I had a little chat with her about the evils of buai  (the Tok Pisin  word for betel nut). She just kept laughing at me. At first I couldn’t figure out why. Then I noticed that she was looking at my hair, which I had braided Indian-style. I don’t think that she had ever seen a man with braided hair. I was happy to give her a few minutes of fun.

Here is a mob of kids that were hanging around the market. When kids see a camera they automatically line up for the photographer. How convenient:A bunch of village kidsI kept trying to get them to look at me, but they were too fascinated by the woman with the bag on her head who was still laughing at me.

I asked one of the fellows to take a photo of me, since that hardly ever happens:

Me trying to stay awake at a meetingI don’t know why those bamboo ‘couches’ are considered high-style. It is extremely uncomfortable. I’d rather sit on the ground. However, if you are (for the moment, at least) a VIP, you can’t sit on the ground; they won’t let you. I have been to several villages in which there was exactly one chair and they would always drag it out for me to sit on. This is a holdover from the days of the Kiap  or Patrol Officer who was like a travelling sheriff, judge, census taker and general overseer of the Australian Administration. I believe that people did not understand that white people were capable of sitting on the ground.

Here’s another shot of us discussing weighty matters:A group of leaders at Somau-GariaI hope to be doing a lot more of this kind of work in the future.

After thirty-five years of wrestling computers, I’m pretty tired of it.

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Tomato Soup and Other Esoterica

Posted in Mixed Nuts, Under the Sea on December 18th, 2009 by MadDog
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So, if you come to visit us in Madang for Christmas, what can you expect? Well, first you have to land your Fokker F-100 at the airport (hopefully) in Madang. Just because production ended for the F-100 in 1997 doesn’t mean that it’s not a good aeroplane. It’s just a little long in the tooth. I was recently allowed to land an F-100 at Madang. Here is a photo that I took through the windscreen as I guided us in on the final approach (never liked the sound of that, but that’s what they call it):Landing at Madang courtesy of Google EarthOkay, okay, I lie. I wasn’t flying the plane. In fact, there was no plane. It’s an image from Google Earth. Anyway, if you did land in Madang, this is exactly what it would look like. The big blob of land with the lake in the middle is Kranket Island.  At the top, to the left of the runway is an orange patch. This is the wood chipping mill. Our house is just to the right of it.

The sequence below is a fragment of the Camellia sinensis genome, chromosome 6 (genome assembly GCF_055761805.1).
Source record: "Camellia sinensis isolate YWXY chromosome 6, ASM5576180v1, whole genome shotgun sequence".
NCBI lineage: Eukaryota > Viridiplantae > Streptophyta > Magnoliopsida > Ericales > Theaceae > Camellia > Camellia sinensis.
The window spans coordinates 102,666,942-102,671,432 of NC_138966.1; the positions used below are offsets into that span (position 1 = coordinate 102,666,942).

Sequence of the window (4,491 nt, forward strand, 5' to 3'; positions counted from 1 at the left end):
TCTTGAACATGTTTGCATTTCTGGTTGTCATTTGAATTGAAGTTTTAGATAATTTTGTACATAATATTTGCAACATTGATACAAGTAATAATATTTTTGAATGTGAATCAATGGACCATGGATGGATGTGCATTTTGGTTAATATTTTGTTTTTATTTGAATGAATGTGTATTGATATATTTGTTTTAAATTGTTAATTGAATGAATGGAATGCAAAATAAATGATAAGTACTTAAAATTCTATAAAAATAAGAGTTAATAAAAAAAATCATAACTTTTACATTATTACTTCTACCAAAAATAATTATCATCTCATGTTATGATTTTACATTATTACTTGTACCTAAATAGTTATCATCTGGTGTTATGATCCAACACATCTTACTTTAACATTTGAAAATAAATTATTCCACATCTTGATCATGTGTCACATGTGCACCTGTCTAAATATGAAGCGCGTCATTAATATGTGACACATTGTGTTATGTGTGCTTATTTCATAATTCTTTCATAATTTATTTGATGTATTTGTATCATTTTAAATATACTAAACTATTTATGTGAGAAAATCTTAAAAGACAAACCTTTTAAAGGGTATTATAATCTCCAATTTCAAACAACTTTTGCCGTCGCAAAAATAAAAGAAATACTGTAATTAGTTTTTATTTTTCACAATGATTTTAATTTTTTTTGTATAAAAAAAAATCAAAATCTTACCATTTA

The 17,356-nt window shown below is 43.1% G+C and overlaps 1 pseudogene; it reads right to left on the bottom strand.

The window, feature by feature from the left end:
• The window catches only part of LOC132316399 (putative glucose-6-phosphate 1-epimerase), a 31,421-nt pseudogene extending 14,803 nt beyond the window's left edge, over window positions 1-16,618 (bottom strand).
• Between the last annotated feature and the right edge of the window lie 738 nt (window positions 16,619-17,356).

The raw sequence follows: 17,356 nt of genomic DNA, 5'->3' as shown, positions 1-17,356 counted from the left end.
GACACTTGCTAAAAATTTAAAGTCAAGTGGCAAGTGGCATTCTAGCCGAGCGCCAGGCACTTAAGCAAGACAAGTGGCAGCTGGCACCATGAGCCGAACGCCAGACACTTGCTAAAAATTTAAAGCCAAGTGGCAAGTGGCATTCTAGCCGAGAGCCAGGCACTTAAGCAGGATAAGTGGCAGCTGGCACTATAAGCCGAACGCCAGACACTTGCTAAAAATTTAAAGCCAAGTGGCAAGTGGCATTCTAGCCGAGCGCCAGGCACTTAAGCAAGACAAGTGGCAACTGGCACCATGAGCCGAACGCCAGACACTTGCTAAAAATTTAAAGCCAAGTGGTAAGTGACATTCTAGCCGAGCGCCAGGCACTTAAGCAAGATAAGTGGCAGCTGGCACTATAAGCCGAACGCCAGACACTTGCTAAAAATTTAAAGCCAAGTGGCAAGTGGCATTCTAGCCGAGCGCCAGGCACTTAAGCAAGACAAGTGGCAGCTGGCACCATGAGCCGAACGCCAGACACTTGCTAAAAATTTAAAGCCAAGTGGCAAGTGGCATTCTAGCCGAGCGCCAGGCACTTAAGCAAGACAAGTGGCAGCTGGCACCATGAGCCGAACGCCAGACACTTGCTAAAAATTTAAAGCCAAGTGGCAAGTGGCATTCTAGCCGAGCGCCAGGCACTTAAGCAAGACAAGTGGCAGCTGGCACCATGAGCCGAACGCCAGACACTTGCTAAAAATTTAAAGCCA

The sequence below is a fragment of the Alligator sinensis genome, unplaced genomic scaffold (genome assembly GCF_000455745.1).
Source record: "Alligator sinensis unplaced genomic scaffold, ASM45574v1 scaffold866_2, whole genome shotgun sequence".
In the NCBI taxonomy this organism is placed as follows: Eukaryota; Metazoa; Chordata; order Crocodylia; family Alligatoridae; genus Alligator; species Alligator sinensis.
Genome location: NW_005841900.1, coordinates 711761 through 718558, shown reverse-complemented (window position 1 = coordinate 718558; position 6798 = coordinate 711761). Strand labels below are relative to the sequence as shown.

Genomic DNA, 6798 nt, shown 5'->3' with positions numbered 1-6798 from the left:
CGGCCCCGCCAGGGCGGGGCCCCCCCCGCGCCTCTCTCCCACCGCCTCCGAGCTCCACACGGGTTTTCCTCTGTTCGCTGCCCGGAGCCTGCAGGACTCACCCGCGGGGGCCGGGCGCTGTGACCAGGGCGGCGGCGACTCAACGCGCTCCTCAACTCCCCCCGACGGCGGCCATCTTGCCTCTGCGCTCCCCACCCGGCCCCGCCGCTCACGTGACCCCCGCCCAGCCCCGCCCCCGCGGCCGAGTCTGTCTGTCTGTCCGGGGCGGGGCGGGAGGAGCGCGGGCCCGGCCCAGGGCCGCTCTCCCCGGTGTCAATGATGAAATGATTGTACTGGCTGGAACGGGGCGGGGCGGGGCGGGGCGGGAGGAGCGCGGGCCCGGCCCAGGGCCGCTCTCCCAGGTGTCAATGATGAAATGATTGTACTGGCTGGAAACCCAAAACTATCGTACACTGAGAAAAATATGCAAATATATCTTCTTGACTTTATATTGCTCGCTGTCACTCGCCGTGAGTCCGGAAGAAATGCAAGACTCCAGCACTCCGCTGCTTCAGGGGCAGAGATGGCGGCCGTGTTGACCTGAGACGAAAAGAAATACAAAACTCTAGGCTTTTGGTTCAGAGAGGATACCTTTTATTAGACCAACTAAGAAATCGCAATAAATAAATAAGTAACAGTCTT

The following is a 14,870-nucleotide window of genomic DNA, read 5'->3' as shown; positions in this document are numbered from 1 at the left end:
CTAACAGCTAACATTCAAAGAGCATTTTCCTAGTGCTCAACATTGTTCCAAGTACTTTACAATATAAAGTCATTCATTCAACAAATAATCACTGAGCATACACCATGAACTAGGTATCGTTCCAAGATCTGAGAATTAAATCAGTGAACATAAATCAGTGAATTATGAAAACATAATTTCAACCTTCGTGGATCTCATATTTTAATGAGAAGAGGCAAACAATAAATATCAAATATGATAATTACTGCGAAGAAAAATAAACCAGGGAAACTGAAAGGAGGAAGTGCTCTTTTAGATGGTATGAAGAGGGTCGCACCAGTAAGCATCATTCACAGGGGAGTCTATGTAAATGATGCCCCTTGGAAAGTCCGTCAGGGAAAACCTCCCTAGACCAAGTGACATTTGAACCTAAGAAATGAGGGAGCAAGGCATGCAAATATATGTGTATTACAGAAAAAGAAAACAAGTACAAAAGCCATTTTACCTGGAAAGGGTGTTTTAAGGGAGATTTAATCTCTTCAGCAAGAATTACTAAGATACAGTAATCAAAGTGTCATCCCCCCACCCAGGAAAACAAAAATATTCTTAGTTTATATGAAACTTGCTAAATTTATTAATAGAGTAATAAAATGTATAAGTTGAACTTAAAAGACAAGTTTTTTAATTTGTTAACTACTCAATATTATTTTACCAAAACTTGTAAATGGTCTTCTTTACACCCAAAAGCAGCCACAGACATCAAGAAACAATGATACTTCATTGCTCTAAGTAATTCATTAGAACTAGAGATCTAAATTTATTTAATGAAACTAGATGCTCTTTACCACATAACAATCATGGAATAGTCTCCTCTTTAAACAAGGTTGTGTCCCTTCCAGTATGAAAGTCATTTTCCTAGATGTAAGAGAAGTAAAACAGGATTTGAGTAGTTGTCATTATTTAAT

Sticking with aeroplanes for a bit, here is a shot of 50 calibre machine gun cartridges laying, after sixty-six years, in the salty water of Tab Anchorage  near Wongat Island  in The Green Dragon,  an American B-25 bomber shot down in 1943:Bomber bulletsWhen I first started diving The Green Dragon  many years ago, there were many more cartridges in the ammo boxes. Sadly some divers can’t resist taking a souvenir. Every time somebody takes “just one” it hastens the day when there will be none left to see.

Now I’ll show you (don’t ask me why) a Barrel Sponge (Xestospongia testudinaria):Barrel Sponge (Xestospongia testudinaria)Just because I can, that’s why. I find that “because I can” is often sufficient reason for doing something. Much of my life is delivered up to “just because I can” moments. Several of them have nearly killed me. Needless to say my aim is to not  die in bed with my boots off. My bucket list is getting shorter. I’ll cram as much of it in as I possibly can, I assure you. I’m a lemon squeezer and I like walking close to the edge.

Now this is a sweet shot. I could give you a handful of technical reasons why it is pleasing. It’s a geek thing, never mind:Coral (Diploastrea heliopora)It is what it is. And, it is Coral (Diploastrea heliopora).  But that, of course, is not what makes it interesting. My students out there:  State at least three compositional features that make it an “interesting” image. Turn you papers in before the bell.

A few days ago I briefly introduced you to a Tomato Anemonefish [female] (Amphiprion frenatus):Tomato Anemonefish [female] (Amphiprion frenatus)Let’s get up-close and personal. This little tomato is one of my favourites. Only the females are so pretty. They are very frisky. The slight shutter lag on the Canon G10 (maybe a third of a second) makes it very frustrating to shoot little scooters like this baby. You have to try to figure out where the fish is going to be a fraction of a second later and hope that you catch what you want. I took about twenty shots of this fish and got five that are reasonably good. Here are the rest of them in a little gallery:

Unbeknownst to you, I went to the bush yesterday. If I made it back, I’ll see you tomorrow. It’s DIVE DAY!! I’m going to fetch some more Christmas Tree Worms for you.